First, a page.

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NoSQL, NewSQL and Beyond

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The 451 Group has published last week the conclusions of a report detailing the growing set of options in the information management space. In the process they also clarified what they meant by "NewSQL".

“NewSQL” is our shorthand for the various new scalable/high performance SQL database vendors. [...NewSQL vendors] have in common the development of new relational database products and services designed to bring the benefits of the relational model to distributed architectures, or to improve the performance of relational databases to the extent that horizontal scalability is no longer a necessity.

We would include (in no particular order) Clustrix, GenieDB, ScalArc, Schooner, VoltDB, RethinkDB, ScaleDB, Akiban, CodeFutures, ScaleBase, Translattice, and NimbusDB, as well as Drizzle, MySQL Cluster with NDB, and MySQL with HandlerSocket. The latter group includes Tokutek and JustOne DB. The associated “NewSQL-as-a-service” category includes Amazon Relational Database Service, Microsoft SQL Azure, Xeround, and FathomDB.

For Matthew Aslett, senior analyst at the 451 group, there are currently three trends in the industry:

  • the NoSQL databases, designed to meet the scalability requirements of distributed architectures, and/or schemaless data management requirements,
  • the NewSQL databases designed to meet the requirements of distributed architectures or to improve performance such that horizontal scalability is no longer needed 
  • the Data grid/cache products designed to store data in memory to increase application and database performance 

The 451 Group presented a classification of the information management market and they conclusion of their report:

The report notes that even though there is a high degree of innovation in the information management space, the market is still largely dominated by relational vendors. They see however an interesting trend related to polyglot programming which is making developers use multiple database products.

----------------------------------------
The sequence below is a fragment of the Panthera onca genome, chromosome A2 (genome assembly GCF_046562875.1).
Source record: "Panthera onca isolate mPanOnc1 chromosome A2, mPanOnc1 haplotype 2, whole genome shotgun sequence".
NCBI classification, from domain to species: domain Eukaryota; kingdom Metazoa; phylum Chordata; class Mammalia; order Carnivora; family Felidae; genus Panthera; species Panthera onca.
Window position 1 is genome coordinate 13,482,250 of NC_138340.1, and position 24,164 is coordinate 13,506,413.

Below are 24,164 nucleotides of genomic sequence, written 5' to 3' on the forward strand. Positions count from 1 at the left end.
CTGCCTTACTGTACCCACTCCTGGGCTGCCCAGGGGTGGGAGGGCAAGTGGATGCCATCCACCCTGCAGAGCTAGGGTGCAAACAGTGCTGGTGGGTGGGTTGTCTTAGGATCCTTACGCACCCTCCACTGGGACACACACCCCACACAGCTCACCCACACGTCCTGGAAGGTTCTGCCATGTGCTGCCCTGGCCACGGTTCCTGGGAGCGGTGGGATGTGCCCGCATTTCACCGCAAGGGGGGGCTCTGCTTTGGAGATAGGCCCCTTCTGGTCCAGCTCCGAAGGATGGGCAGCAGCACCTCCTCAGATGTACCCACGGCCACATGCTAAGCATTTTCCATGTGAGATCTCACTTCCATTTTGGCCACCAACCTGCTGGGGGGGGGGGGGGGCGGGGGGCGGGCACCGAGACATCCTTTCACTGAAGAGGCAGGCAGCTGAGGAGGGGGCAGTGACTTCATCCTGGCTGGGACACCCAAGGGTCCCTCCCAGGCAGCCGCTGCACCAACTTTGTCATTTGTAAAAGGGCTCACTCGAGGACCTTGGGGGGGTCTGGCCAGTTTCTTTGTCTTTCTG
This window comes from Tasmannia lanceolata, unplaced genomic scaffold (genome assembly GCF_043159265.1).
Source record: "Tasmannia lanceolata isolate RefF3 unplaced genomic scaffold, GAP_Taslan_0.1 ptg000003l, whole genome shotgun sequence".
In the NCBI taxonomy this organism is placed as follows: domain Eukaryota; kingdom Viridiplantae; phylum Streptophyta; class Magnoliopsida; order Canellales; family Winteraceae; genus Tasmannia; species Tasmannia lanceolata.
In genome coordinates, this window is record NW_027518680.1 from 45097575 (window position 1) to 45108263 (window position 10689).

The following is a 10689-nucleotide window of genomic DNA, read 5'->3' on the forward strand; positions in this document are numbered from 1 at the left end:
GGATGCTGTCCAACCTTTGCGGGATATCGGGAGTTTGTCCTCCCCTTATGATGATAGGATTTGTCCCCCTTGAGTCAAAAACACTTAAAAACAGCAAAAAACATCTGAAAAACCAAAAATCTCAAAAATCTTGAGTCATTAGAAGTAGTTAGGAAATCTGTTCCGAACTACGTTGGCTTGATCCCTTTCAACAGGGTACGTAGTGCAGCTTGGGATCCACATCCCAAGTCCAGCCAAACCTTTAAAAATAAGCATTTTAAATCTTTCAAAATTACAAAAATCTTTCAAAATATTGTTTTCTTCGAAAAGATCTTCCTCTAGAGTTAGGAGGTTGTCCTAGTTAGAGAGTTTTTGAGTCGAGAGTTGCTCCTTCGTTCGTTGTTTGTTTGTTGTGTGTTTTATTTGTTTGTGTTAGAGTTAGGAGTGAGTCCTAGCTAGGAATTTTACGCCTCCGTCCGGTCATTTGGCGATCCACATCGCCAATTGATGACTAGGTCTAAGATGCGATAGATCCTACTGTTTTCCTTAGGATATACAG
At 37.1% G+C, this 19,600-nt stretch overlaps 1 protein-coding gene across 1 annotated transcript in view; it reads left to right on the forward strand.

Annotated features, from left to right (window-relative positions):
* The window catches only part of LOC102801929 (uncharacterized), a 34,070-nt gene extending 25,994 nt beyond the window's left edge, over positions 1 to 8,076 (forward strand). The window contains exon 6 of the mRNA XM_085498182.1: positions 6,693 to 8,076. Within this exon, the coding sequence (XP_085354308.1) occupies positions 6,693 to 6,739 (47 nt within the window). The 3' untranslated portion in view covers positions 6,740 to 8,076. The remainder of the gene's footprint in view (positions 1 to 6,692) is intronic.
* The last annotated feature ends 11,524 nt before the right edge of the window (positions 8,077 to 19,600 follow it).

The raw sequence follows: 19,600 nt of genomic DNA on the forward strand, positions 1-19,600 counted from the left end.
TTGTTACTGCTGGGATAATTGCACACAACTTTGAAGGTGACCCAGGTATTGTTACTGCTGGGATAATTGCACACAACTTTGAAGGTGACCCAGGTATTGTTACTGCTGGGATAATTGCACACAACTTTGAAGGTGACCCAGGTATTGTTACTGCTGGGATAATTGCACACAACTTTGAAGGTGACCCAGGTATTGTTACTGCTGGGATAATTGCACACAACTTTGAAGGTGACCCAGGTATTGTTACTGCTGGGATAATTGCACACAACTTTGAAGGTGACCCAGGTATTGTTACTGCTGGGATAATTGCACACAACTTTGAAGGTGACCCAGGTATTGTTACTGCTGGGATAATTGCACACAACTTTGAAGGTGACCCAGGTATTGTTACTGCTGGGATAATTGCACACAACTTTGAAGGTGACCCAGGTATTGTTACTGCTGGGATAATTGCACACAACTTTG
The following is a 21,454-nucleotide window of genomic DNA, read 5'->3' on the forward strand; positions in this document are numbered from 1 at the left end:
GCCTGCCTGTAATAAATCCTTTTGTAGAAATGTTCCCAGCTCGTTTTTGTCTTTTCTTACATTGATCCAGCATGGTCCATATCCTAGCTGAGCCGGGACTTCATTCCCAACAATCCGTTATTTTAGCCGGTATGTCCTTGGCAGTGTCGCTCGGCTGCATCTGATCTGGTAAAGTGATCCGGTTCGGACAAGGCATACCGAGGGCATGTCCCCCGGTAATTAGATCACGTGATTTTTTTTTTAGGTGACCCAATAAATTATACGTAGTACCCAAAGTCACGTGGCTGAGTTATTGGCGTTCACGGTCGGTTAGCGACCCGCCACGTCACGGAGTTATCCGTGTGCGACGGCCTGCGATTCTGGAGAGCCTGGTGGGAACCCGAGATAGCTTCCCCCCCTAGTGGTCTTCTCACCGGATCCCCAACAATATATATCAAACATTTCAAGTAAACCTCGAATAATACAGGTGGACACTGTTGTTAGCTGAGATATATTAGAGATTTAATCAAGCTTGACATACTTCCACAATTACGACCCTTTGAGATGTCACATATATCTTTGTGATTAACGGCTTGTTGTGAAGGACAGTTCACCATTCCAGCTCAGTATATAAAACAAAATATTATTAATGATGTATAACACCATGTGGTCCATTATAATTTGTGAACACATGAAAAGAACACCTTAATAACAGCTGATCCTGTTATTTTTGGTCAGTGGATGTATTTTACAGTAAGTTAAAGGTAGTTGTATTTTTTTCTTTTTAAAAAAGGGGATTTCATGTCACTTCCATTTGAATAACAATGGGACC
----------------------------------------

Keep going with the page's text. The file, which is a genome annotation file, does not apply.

The 451 Group  explains that NoSQL has emerged both from the availability of commodity of hardware and the lack of response from existing vendors to address the performance, scalability and performance requirements of large scale data processing. Yet, they explained earlier:

In the meantime, we have already noted the beginning for the end of NoSQL, and the lines are blurring to the point where we expect the terms NoSQL and NewSQL will become irrelevant as the focus turns to specific use cases.

They see the emergence of NewSQL providers as a direct response to the increasing need for scalable data management products that take advantage of the distributed server architecture where NewSQL and data-grid products are commonly found. They see this sector of the market increasingly targeted by NoSQL vendors as well.

They also see distributed data-grid/cache products  increasingly being positioned as potential alternatives to relational databases as the primary platform for distributed data management, with a relational database relegated to a supporting role.

InfoQ spoke briefly with William Shulman, co-founder of MongoLab, a company that provides a Cloud-based hosted MongoDB solution. He explained:

I think the six key drivers [cited to be behind the adoption of alternative information management solutions Scalability, Performance, Relaxed Consistency, Agility, Intricacy and Necessity] miss something subtle and important, that to me is the reason why MongoDB is the next MySQL. It's a data structure thing. MongoDB may have originally gotten attention because of the "mongo" (i.e. it can scale). But, I think the reason it is beloved by so many, for datasets both big and small, is the fact that it is a JSON object store. Having the ability to store complex data structures that mirror the objects in your code is what everyone has been waiting for for 15 years. Good bye object-relational mapping.

New information management solutions are rapidly being adopted even by large corporations, for instance Nick Tan, from the Commonwealth Bank of Australia, presented last year how the bank adopted Oracle as a Service showing significant hardware, license and operations cost savings. Are you using similar solutions? Do you see the benefits? Where do you see NoSQL fit?

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